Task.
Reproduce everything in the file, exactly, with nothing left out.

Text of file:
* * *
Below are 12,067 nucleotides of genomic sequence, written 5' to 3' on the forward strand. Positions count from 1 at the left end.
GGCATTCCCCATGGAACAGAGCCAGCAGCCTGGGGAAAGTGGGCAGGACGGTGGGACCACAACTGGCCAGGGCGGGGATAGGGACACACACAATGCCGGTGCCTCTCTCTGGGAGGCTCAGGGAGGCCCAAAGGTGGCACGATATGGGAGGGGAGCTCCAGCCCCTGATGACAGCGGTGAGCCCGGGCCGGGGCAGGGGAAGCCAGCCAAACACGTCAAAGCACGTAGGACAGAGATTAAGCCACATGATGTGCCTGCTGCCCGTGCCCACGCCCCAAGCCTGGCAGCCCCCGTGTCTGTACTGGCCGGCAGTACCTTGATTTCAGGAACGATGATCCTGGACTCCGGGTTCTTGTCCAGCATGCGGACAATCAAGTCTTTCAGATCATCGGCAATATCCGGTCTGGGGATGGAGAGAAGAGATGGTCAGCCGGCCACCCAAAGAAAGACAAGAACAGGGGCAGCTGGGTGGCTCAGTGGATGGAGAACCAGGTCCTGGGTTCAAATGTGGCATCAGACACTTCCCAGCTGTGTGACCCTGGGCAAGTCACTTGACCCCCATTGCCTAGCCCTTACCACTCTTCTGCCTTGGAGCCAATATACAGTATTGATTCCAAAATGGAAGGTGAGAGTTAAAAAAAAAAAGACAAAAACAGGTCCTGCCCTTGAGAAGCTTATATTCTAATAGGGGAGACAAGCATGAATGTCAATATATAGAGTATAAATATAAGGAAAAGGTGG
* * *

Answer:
Below are 12,067 nucleotides of genomic sequence, written 5' to 3' on the forward strand. Positions count from 1 at the left end.
GGCATTCCCCATGGAACAGAGCCAGCAGCCTGGGGAAAGTGGGCAGGACGGTGGGACCACAACTGGCCAGGGCGGGGATAGGGACACACACAATGCCGGTGCCTCTCTCTGGGAGGCTCAGGGAGGCCCAAAGGTGGCACGATATGGGAGGGGAGCTCCAGCCCCTGATGACAGCGGTGAGCCCGGGCCGGGGCAGGGGAAGCCAGCCAAACACGTCAAAGCACGTAGGACAGAGATTAAGCCACATGATGTGCCTGCTGCCCGTGCCCACGCCCCAAGCCTGGCAGCCCCCGTGTCTGTACTGGCCGGCAGTACCTTGATTTCAGGAACGATGATCCTGGACTCCGGGTTCTTGTCCAGCATGCGGACAATCAAGTCTTTCAGATCATCGGCAATATCCGGTCTGGGGATGGAGAGAAGAGATGGTCAGCCGGCCACCCAAAGAAAGACAAGAACAGGGGCAGCTGGGTGGCTCAGTGGATGGAGAACCAGGTCCTGGGTTCAAATGTGGCATCAGACACTTCCCAGCTGTGTGACCCTGGGCAAGTCACTTGACCCCCATTGCCTAGCCCTTACCACTCTTCTGCCTTGGAGCCAATATACAGTATTGATTCCAAAATGGAAGGTGAGAGTTAAAAAAAAAAAGACAAAAACAGGTCCTGCCCTTGAGAAGCTTATATTCTAATAGGGGAGACAAGCATGAATGTCAATATATAGAGTATAAATATAAGGAAAAGGTGG